Monthly Archives: February 2021

Comic Bakery Arcade category

Title screen from Comic Bakery. A chef has just dropped a loaf of bread and is angrily chasing a raccoon.

Comic Bakery is a strong entry in the extremely specific subgenre of “early computer games about animals causing problems.” You are the owner of a bakery that’s under siege from a horde of hungry raccoons, who are not only snatching your bread as it comes out of the oven but are actually turning off the bakery’s equipment when you’re not looking. It’s not enough to score some free food; they also want to put you out of business.

An assembly line at the bakery. Two loaves of bread are moving down the conveyor built. Two raccoons are following the bread, one above and one below.

The bakery has limited supply today for raccoon reasons

Trying to save your bakery from the onslaught of hungry hungry raccoons is a completely hopeless endeavor. They keep coming back, crawling around in the ceiling and scooping up your delicious bread. When dinner time rolls around at 5 o’clock, you have to march out to the front of the bakery with whatever pitiful amount of bread you’ve managed to salvage and face the disappointment of your customers. It’s truly pathetic, and I have no idea how this place stays in business.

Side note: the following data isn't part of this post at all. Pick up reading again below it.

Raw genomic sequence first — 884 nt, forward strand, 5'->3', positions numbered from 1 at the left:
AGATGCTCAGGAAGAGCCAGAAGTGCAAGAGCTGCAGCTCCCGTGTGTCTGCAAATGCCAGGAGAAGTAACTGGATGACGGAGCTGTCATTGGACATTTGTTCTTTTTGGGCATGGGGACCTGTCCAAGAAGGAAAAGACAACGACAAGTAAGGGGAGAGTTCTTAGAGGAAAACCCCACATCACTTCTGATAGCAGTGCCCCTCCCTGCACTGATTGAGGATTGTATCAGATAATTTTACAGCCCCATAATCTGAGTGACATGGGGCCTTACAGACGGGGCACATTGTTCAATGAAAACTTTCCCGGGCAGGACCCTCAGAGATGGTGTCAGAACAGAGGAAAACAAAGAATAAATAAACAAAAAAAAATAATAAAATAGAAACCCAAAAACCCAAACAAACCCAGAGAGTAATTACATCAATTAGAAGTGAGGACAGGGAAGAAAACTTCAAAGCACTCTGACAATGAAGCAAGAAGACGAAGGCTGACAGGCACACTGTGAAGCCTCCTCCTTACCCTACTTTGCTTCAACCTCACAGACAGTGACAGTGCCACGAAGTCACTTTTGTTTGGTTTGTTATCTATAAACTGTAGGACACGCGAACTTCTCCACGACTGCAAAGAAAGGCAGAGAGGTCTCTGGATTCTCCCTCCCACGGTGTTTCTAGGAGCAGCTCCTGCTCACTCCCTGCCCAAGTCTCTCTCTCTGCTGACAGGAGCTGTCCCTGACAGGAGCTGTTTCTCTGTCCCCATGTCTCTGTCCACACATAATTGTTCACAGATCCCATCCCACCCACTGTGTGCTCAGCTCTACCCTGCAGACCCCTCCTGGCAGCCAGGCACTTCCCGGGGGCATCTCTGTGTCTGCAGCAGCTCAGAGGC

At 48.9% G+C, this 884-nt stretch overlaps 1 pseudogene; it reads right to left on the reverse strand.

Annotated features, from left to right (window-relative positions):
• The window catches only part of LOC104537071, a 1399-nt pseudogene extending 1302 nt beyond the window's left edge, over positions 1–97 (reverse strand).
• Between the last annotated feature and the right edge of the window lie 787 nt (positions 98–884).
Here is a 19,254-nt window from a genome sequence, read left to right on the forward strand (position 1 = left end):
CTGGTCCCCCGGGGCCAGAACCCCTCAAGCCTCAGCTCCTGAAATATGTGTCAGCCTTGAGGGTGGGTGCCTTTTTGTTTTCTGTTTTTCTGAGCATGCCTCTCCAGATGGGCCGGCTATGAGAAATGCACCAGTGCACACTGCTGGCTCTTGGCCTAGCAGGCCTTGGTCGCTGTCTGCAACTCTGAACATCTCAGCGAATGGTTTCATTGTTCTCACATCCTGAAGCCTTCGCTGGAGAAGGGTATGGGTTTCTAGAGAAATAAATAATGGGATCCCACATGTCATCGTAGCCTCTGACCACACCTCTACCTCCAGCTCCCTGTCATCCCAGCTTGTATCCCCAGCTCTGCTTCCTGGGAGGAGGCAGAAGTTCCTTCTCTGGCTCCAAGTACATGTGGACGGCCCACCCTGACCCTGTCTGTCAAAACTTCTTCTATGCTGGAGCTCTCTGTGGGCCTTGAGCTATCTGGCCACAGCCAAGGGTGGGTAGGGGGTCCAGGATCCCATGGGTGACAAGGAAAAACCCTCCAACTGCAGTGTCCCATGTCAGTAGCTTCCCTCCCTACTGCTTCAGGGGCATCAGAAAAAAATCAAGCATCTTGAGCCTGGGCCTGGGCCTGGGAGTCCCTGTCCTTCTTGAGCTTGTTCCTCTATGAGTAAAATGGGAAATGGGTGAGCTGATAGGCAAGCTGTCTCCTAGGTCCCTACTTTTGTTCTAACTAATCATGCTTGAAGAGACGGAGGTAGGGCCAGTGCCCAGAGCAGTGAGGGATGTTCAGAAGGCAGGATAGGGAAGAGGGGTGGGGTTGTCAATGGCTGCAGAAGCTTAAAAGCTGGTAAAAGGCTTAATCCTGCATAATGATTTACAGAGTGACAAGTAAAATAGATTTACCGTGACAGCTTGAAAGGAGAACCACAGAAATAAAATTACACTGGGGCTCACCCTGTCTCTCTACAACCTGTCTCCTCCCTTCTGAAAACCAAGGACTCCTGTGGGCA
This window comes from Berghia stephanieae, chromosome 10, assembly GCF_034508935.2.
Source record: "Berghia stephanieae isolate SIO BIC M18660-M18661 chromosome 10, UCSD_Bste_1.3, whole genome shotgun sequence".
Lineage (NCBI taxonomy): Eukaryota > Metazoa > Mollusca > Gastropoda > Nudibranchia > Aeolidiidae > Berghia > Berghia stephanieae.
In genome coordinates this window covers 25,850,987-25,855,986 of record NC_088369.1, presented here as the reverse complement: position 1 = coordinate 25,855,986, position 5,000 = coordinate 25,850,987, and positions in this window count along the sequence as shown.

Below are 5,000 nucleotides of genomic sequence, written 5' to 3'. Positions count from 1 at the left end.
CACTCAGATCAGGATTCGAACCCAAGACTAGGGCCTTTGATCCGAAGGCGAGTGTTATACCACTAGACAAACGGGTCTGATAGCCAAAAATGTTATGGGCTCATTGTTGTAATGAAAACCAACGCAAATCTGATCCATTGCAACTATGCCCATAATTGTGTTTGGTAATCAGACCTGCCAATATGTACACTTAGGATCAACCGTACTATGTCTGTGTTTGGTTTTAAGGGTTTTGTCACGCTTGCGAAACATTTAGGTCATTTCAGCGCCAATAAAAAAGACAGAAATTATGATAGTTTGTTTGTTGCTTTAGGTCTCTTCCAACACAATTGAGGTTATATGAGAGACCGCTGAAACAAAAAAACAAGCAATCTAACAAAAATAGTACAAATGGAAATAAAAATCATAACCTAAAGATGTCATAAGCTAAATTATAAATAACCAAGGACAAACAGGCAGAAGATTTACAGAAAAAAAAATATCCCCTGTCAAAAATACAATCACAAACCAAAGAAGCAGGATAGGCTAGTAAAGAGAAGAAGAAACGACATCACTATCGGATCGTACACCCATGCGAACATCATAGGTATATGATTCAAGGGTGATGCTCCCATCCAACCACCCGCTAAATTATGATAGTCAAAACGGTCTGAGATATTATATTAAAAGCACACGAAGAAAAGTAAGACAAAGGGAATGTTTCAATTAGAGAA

There’s something unnerving about these raccoons knowing how to operate machinery and using that knowledge to shut down the bakery. It would be one thing if it was a bunch of cutesy raccoons running around stealing loaves of bread and making a ruckus, but no, these are realistically drawn raccoons with an understanding of tools and malevolent intent. While funny, the game is also deeply weird in a way I don’t think the designers intended when they were going for slapstick mischief instead.

Today, Comic Bakery mostly seems to be known for the catchy title screen music from the Commodore 64 version. It would be even better remembered as a great companion to Aaargh! Condor, another game about people and animals trapped in a frantic, mutually destructive race to ruin each other.

Ultimate Ride Simulation category

Title screen from Ultimate Ride

Out of all the games published by Disney, Ultimate Ride is the only one credited to Disney Imagineering – the legendary, secretive R&D division of the company’s theme parks.

Granted, Imagineering has designed their share of interactive experiences, notably the defunct, hyper-stylized digital indoor theme park concept DisneyQuest. And they didn’t actually develop Ultimate Ride themselves, besides giving their “support and guidance,” according to the credits. But if they felt comfortable putting the Disney Imagineering brand name on a video game, that reads like an endorsement. That makes Ultimate Ride even more interesting, because it’s a game where, like Imagineering, you design your own theme park rides. » Read more about Ultimate Ride